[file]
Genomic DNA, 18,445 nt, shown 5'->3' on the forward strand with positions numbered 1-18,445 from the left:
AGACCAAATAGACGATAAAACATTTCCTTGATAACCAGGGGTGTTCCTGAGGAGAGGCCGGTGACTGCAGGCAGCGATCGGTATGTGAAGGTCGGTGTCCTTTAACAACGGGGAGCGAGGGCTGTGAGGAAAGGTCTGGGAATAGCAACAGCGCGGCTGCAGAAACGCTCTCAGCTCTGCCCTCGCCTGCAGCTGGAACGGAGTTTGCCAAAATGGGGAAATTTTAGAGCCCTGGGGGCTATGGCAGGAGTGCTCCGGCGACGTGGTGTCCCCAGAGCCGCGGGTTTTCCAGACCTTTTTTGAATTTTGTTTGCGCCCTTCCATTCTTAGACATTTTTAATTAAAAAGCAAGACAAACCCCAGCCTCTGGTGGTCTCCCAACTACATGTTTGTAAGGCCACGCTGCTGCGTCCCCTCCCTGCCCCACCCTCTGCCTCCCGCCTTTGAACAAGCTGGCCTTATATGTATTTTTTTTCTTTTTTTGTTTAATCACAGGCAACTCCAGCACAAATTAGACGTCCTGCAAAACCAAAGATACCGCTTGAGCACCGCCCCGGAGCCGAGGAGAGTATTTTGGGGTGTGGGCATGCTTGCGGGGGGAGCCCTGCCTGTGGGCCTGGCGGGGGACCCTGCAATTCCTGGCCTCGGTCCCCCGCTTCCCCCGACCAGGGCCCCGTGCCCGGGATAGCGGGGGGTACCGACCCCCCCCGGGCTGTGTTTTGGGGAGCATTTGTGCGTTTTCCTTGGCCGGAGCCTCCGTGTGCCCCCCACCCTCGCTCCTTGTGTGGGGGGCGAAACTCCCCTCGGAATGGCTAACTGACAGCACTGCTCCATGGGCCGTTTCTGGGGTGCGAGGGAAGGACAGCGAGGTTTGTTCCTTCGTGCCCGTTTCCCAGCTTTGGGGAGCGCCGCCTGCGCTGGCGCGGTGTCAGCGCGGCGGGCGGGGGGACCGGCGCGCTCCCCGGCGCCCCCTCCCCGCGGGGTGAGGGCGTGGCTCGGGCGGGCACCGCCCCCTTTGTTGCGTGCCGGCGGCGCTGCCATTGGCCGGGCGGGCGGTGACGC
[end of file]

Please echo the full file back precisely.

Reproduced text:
Genomic DNA, 18,445 nt, shown 5'->3' on the forward strand with positions numbered 1-18,445 from the left:
AGACCAAATAGACGATAAAACATTTCCTTGATAACCAGGGGTGTTCCTGAGGAGAGGCCGGTGACTGCAGGCAGCGATCGGTATGTGAAGGTCGGTGTCCTTTAACAACGGGGAGCGAGGGCTGTGAGGAAAGGTCTGGGAATAGCAACAGCGCGGCTGCAGAAACGCTCTCAGCTCTGCCCTCGCCTGCAGCTGGAACGGAGTTTGCCAAAATGGGGAAATTTTAGAGCCCTGGGGGCTATGGCAGGAGTGCTCCGGCGACGTGGTGTCCCCAGAGCCGCGGGTTTTCCAGACCTTTTTTGAATTTTGTTTGCGCCCTTCCATTCTTAGACATTTTTAATTAAAAAGCAAGACAAACCCCAGCCTCTGGTGGTCTCCCAACTACATGTTTGTAAGGCCACGCTGCTGCGTCCCCTCCCTGCCCCACCCTCTGCCTCCCGCCTTTGAACAAGCTGGCCTTATATGTATTTTTTTTCTTTTTTTGTTTAATCACAGGCAACTCCAGCACAAATTAGACGTCCTGCAAAACCAAAGATACCGCTTGAGCACCGCCCCGGAGCCGAGGAGAGTATTTTGGGGTGTGGGCATGCTTGCGGGGGGAGCCCTGCCTGTGGGCCTGGCGGGGGACCCTGCAATTCCTGGCCTCGGTCCCCCGCTTCCCCCGACCAGGGCCCCGTGCCCGGGATAGCGGGGGGTACCGACCCCCCCCGGGCTGTGTTTTGGGGAGCATTTGTGCGTTTTCCTTGGCCGGAGCCTCCGTGTGCCCCCCACCCTCGCTCCTTGTGTGGGGGGCGAAACTCCCCTCGGAATGGCTAACTGACAGCACTGCTCCATGGGCCGTTTCTGGGGTGCGAGGGAAGGACAGCGAGGTTTGTTCCTTCGTGCCCGTTTCCCAGCTTTGGGGAGCGCCGCCTGCGCTGGCGCGGTGTCAGCGCGGCGGGCGGGGGGACCGGCGCGCTCCCCGGCGCCCCCTCCCCGCGGGGTGAGGGCGTGGCTCGGGCGGGCACCGCCCCCTTTGTTGCGTGCCGGCGGCGCTGCCATTGGCCGGGCGGGCGGTGACGC